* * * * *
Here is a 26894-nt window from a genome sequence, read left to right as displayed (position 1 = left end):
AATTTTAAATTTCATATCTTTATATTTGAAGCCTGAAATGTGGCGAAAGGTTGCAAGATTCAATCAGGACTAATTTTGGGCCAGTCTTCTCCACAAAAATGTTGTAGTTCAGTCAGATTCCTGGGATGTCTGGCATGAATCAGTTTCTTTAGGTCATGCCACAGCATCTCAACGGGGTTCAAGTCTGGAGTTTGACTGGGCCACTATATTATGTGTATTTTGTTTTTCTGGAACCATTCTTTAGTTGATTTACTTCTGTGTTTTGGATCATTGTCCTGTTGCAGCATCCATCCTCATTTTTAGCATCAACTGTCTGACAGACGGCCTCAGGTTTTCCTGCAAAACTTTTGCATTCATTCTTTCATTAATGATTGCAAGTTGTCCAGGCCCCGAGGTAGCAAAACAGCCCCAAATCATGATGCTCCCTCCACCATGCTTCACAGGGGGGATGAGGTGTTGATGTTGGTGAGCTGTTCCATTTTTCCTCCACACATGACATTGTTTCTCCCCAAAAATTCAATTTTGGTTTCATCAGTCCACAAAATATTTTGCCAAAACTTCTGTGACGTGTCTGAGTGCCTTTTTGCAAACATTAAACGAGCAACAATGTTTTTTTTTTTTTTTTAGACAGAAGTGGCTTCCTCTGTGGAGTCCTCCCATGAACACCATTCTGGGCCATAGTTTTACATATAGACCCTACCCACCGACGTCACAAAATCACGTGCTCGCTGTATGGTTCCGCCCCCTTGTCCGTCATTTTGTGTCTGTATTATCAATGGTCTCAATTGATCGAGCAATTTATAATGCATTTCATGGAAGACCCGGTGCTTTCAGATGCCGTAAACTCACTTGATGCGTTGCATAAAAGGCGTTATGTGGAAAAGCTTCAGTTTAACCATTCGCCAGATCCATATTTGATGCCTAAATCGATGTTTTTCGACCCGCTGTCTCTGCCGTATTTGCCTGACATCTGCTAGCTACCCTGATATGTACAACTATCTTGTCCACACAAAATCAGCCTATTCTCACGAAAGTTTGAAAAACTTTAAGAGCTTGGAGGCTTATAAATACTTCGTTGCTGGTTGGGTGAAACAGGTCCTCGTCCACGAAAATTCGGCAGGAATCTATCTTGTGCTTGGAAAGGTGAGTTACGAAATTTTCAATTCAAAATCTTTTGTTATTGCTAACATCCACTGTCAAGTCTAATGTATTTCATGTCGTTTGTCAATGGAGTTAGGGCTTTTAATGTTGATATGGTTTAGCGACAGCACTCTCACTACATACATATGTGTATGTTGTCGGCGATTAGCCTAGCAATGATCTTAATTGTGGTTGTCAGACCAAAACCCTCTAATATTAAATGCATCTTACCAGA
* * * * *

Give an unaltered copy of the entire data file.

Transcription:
Here is a 26894-nt window from a genome sequence, read left to right as displayed (position 1 = left end):
AATTTTAAATTTCATATCTTTATATTTGAAGCCTGAAATGTGGCGAAAGGTTGCAAGATTCAATCAGGACTAATTTTGGGCCAGTCTTCTCCACAAAAATGTTGTAGTTCAGTCAGATTCCTGGGATGTCTGGCATGAATCAGTTTCTTTAGGTCATGCCACAGCATCTCAACGGGGTTCAAGTCTGGAGTTTGACTGGGCCACTATATTATGTGTATTTTGTTTTTCTGGAACCATTCTTTAGTTGATTTACTTCTGTGTTTTGGATCATTGTCCTGTTGCAGCATCCATCCTCATTTTTAGCATCAACTGTCTGACAGACGGCCTCAGGTTTTCCTGCAAAACTTTTGCATTCATTCTTTCATTAATGATTGCAAGTTGTCCAGGCCCCGAGGTAGCAAAACAGCCCCAAATCATGATGCTCCCTCCACCATGCTTCACAGGGGGGATGAGGTGTTGATGTTGGTGAGCTGTTCCATTTTTCCTCCACACATGACATTGTTTCTCCCCAAAAATTCAATTTTGGTTTCATCAGTCCACAAAATATTTTGCCAAAACTTCTGTGACGTGTCTGAGTGCCTTTTTGCAAACATTAAACGAGCAACAATGTTTTTTTTTTTTTTTTAGACAGAAGTGGCTTCCTCTGTGGAGTCCTCCCATGAACACCATTCTGGGCCATAGTTTTACATATAGACCCTACCCACCGACGTCACAAAATCACGTGCTCGCTGTATGGTTCCGCCCCCTTGTCCGTCATTTTGTGTCTGTATTATCAATGGTCTCAATTGATCGAGCAATTTATAATGCATTTCATGGAAGACCCGGTGCTTTCAGATGCCGTAAACTCACTTGATGCGTTGCATAAAAGGCGTTATGTGGAAAAGCTTCAGTTTAACCATTCGCCAGATCCATATTTGATGCCTAAATCGATGTTTTTCGACCCGCTGTCTCTGCCGTATTTGCCTGACATCTGCTAGCTACCCTGATATGTACAACTATCTTGTCCACACAAAATCAGCCTATTCTCACGAAAGTTTGAAAAACTTTAAGAGCTTGGAGGCTTATAAATACTTCGTTGCTGGTTGGGTGAAACAGGTCCTCGTCCACGAAAATTCGGCAGGAATCTATCTTGTGCTTGGAAAGGTGAGTTACGAAATTTTCAATTCAAAATCTTTTGTTATTGCTAACATCCACTGTCAAGTCTAATGTATTTCATGTCGTTTGTCAATGGAGTTAGGGCTTTTAATGTTGATATGGTTTAGCGACAGCACTCTCACTACATACATATGTGTATGTTGTCGGCGATTAGCCTAGCAATGATCTTAATTGTGGTTGTCAGACCAAAACCCTCTAATATTAAATGCATCTTACCAGA